If we move from the avoidance to of fat, to the avoidance of carbs, it is a similar problem. Previously on low-carb diets, many types of nutrient rich fruits and grains were off the menu. Oatmeal for example was to be avoided, however oatmeal is one of the foods recommended for lowering cholesterol.
And similarly, on a vegetarian diet, the focus was on the “avoidance of meat”. It is very easy to be an unhealthy vegetarian if your basic ruleset is simply “anything but meat”. These approaches did not make sense to me, and in fact I had been a heavy, unhealthy vegetarian as well as a thin, unhealthy Atkins eater.
In short what I’ve learned from the above is that by serially following one eating plan after another, I have had to follow sets of rules that then impose a ringfence around certain types of foods that were labelled as “bad” or “good”. In general, this has served to act as a red herring, throwing me off the true path of health. I may have lost weight, and even felt better in some cases, but it wasn’t until I changed my focus from “avoidance” and “reduction” towards “addition” that I began to improve my overall health.
Specifically, the key thing I learned, is that it is much more important to focus on what I want to add, rather than what I want to avoid. I have never viewed my food cupboard as a pharmacy, but in reality it very much is. Most of the cholesterol advice I have found focusses on specific foods that I then rounded up in my pantry, and pschologically viewed as “my prescription” for health. I then dutily ingested “my medicine” daily and the results have been unbelievable. More to come on this later after my next visit with my lipid specialist.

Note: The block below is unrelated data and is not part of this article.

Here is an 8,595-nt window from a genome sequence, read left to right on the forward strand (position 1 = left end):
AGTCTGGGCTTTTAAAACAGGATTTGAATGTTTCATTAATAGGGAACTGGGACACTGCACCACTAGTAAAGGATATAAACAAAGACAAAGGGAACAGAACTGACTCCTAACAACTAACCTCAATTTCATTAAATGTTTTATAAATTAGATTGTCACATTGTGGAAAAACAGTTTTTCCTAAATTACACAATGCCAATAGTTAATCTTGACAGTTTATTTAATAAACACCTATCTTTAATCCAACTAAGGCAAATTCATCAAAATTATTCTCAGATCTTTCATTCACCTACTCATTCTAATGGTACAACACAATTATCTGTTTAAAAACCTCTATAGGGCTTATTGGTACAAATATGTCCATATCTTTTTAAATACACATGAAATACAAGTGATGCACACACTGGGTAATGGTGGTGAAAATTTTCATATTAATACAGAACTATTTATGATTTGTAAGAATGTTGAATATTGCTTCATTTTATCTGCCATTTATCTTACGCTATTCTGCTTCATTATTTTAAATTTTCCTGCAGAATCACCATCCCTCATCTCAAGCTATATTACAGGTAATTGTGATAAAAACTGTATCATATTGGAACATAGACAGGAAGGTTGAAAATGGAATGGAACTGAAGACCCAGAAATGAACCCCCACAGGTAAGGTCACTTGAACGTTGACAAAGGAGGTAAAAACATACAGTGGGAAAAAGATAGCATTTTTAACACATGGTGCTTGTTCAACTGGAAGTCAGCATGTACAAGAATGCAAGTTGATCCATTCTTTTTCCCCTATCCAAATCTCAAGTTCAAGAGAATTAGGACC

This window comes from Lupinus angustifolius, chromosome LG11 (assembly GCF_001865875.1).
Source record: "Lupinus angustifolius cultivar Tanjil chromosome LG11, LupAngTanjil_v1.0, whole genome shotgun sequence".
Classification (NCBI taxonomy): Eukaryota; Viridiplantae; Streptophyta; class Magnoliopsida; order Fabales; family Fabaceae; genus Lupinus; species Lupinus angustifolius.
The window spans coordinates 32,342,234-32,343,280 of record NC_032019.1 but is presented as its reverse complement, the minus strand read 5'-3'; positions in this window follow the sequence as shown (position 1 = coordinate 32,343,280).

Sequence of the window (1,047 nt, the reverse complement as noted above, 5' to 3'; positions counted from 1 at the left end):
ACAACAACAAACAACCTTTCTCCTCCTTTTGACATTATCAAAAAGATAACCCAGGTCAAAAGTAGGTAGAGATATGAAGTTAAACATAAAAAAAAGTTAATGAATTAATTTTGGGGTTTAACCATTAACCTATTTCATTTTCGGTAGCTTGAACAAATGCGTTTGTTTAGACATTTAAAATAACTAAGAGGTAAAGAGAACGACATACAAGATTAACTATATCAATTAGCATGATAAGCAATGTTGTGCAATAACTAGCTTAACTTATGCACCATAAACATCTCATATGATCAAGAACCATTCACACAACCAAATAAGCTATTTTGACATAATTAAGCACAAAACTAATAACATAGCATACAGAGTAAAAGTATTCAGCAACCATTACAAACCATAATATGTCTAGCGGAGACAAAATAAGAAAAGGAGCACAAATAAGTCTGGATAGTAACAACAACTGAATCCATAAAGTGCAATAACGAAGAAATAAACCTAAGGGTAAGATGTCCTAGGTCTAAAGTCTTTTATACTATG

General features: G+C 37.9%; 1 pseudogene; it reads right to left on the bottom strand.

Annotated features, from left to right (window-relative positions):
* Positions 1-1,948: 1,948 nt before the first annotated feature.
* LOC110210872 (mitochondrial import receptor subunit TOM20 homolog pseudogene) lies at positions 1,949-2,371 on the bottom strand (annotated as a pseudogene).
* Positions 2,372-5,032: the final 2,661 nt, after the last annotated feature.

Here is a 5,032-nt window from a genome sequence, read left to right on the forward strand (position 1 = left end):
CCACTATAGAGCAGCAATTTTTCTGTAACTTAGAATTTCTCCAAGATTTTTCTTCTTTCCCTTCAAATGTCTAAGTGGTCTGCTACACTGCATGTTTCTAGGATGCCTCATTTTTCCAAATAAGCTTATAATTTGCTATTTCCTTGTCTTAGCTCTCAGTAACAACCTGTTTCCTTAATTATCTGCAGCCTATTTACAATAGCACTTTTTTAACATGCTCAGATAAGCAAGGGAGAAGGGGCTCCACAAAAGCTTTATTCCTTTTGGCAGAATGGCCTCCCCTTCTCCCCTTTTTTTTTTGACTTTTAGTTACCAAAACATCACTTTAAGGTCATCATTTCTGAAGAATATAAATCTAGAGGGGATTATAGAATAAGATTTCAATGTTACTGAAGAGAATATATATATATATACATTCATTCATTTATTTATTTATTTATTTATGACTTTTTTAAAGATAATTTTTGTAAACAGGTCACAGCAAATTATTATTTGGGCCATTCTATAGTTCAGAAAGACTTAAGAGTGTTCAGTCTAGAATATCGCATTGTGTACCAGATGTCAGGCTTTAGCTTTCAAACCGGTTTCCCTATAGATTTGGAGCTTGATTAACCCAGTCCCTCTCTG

This means then, that by focussing specifically on the foods you know to be healthy, the sheer volume of food required by the addition of the good, is a very good step to take to keep you on the path towards health. This is the same principle that is told well in this stones, pebbles, and sand, story, which suggests that the only way to actually get large stones (your healthy, priority food), into a jar, is to put them in first rather than putting in pebbles or sand first (less healthy foods), which then block the way for the larger stones to fit. The message is quite simple, but can be easily applied to food. I will follow this up in my next few posts by focussing on the specific additions (large stones) that I have added to my daily routine, as well as the job required in choosing these additions.
Personally, the end result of taking the above approach is that week by week, I built new habits into my life that slowly added up over time to completely change the biochemistry in my body. This approach has proved my 2 doctors completely wrong in their prediction that it was impossible to effect change in my body without medication. And now that I have gone on this journey over the last year, I am convinced that more education and help is needed to show the general public (and the medical establishment) the power of the choices we make when we put food in our mouths.